Monday, March 16, 2015
Ride On Time
My seventh birthday gift from my recently separated, soon-to-be divorced parents was a bicycle. She was blue. She had skinny wheels, zero speeds, but raced like the wind, as fast as my legs could pedal. This gift represented my first taste of freedom, from my brothers, from the block, from my seven year old worries.
I just rode.
The first, Samantha, had to be retired at some point in my early teens. I struggled mightily to earn enough to buy my next set of wheels. She was a second-hand number, black, and heavy. Not a good fit. I kept her for a season and then traded her for the wheels that carried me right through the rest of my time with my mother and brothers. When things got tense at home, I hopped aboard and rode, no matter the time of day. It was not unusual for me to be cruising the streets of Chicago at 3 or 4 in the morning.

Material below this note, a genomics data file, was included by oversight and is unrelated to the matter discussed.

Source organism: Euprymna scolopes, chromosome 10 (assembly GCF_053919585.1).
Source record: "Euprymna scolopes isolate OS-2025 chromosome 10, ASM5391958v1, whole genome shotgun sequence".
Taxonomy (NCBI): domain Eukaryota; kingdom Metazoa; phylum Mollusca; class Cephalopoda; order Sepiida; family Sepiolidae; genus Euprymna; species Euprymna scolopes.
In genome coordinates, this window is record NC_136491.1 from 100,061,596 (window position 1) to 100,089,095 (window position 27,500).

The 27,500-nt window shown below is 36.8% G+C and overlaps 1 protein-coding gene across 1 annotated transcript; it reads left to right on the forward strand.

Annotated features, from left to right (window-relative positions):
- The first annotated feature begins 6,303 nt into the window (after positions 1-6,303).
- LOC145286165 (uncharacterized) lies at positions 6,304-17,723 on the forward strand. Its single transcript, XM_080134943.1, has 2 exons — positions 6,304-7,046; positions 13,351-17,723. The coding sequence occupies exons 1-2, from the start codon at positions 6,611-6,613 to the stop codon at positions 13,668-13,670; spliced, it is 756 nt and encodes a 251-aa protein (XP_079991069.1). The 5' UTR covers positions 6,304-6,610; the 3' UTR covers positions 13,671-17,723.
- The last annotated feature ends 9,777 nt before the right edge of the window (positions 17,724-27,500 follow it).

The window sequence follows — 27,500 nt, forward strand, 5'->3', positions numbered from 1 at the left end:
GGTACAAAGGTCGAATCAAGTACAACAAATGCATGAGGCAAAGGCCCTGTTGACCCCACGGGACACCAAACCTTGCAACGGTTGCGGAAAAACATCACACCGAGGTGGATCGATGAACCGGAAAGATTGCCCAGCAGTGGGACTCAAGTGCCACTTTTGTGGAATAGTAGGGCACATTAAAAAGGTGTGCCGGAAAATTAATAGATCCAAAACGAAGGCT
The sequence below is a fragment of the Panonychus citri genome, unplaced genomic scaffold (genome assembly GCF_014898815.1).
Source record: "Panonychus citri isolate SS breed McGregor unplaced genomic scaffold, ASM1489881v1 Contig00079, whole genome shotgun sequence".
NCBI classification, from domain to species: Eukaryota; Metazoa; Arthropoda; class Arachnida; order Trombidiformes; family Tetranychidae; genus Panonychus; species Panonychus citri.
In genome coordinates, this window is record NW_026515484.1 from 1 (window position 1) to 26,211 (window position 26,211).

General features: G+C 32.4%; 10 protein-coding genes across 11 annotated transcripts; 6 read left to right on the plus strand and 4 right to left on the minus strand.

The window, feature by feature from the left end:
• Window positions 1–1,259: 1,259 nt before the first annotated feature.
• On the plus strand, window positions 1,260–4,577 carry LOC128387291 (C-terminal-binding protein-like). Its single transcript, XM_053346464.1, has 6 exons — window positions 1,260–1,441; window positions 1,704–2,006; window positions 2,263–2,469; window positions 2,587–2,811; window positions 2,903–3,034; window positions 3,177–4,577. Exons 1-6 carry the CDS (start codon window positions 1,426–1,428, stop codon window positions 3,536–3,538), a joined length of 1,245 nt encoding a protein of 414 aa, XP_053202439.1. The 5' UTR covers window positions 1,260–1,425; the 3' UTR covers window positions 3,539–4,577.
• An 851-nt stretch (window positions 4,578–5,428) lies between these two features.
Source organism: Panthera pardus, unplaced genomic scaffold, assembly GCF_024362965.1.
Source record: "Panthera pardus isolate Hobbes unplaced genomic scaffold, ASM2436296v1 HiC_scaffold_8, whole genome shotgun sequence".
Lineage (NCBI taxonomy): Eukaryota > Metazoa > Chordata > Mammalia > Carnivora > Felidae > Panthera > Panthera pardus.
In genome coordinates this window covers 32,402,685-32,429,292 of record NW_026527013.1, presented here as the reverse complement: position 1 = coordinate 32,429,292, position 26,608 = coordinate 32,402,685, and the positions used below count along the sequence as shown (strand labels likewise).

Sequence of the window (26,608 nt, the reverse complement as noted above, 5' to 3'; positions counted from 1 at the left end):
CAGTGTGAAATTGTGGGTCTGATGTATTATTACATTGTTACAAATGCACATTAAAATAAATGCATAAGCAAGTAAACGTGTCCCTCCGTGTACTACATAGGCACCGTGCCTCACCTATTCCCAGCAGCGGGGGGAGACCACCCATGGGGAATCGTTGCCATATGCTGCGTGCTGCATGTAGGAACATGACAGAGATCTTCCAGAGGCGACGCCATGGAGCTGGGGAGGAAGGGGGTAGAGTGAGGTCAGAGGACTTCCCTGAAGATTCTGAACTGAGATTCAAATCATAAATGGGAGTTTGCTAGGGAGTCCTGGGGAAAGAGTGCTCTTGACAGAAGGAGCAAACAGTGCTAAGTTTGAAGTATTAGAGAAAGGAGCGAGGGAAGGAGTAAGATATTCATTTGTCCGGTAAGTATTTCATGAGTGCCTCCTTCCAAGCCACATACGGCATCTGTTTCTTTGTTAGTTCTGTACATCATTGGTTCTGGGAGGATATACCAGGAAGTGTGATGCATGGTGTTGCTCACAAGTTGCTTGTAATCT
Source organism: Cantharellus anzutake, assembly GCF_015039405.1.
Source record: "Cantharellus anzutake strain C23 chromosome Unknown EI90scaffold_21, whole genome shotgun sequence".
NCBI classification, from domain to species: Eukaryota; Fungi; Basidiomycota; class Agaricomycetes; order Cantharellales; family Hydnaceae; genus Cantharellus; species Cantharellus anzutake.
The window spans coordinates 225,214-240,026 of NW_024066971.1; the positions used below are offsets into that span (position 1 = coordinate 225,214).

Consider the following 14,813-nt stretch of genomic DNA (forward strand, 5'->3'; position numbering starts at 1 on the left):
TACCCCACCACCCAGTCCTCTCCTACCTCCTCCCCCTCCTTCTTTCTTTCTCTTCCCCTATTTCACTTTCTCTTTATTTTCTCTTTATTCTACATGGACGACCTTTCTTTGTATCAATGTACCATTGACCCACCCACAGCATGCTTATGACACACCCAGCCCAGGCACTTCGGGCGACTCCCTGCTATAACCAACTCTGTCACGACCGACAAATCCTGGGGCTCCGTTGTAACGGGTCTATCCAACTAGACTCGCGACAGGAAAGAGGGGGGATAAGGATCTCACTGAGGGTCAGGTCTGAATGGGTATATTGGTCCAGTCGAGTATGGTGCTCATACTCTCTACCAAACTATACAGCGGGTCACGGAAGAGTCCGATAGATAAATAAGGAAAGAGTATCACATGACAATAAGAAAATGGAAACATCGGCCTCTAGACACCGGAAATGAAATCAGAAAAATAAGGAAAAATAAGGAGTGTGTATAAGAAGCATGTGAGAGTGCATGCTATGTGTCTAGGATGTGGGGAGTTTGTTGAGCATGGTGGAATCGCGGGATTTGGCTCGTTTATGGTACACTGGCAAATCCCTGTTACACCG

I rode to ease my 15-16 year old worries.
Today, four decades later, being on a bike is still my solace. This weekend presented near perfect riding weather and so I rode. Loosened the limbs, freed some cobwebs.